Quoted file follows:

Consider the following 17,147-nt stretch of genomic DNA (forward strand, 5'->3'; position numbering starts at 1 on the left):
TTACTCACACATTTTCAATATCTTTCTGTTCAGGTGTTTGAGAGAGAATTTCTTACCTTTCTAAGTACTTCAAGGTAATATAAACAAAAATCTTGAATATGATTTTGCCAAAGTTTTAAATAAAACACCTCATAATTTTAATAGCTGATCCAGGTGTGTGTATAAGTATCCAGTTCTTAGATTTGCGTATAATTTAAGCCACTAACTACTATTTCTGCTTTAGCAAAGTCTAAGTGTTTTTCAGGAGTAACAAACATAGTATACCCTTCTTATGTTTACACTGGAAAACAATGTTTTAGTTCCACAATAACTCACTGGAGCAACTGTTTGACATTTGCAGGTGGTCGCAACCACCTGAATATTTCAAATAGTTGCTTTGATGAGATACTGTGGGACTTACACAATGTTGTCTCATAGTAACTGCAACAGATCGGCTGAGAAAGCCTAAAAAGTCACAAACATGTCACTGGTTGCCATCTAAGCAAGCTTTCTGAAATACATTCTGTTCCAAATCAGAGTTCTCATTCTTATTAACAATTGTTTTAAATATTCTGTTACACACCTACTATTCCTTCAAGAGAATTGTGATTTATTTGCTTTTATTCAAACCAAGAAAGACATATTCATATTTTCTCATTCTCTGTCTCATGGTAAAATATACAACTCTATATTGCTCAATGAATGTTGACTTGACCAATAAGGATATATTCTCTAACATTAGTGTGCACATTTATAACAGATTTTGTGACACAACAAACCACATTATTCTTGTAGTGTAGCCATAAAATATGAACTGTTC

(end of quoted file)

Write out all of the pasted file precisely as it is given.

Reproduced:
Consider the following 17,147-nt stretch of genomic DNA (forward strand, 5'->3'; position numbering starts at 1 on the left):
TTACTCACACATTTTCAATATCTTTCTGTTCAGGTGTTTGAGAGAGAATTTCTTACCTTTCTAAGTACTTCAAGGTAATATAAACAAAAATCTTGAATATGATTTTGCCAAAGTTTTAAATAAAACACCTCATAATTTTAATAGCTGATCCAGGTGTGTGTATAAGTATCCAGTTCTTAGATTTGCGTATAATTTAAGCCACTAACTACTATTTCTGCTTTAGCAAAGTCTAAGTGTTTTTCAGGAGTAACAAACATAGTATACCCTTCTTATGTTTACACTGGAAAACAATGTTTTAGTTCCACAATAACTCACTGGAGCAACTGTTTGACATTTGCAGGTGGTCGCAACCACCTGAATATTTCAAATAGTTGCTTTGATGAGATACTGTGGGACTTACACAATGTTGTCTCATAGTAACTGCAACAGATCGGCTGAGAAAGCCTAAAAAGTCACAAACATGTCACTGGTTGCCATCTAAGCAAGCTTTCTGAAATACATTCTGTTCCAAATCAGAGTTCTCATTCTTATTAACAATTGTTTTAAATATTCTGTTACACACCTACTATTCCTTCAAGAGAATTGTGATTTATTTGCTTTTATTCAAACCAAGAAAGACATATTCATATTTTCTCATTCTCTGTCTCATGGTAAAATATACAACTCTATATTGCTCAATGAATGTTGACTTGACCAATAAGGATATATTCTCTAACATTAGTGTGCACATTTATAACAGATTTTGTGACACAACAAACCACATTATTCTTGTAGTGTAGCCATAAAATATGAACTGTTC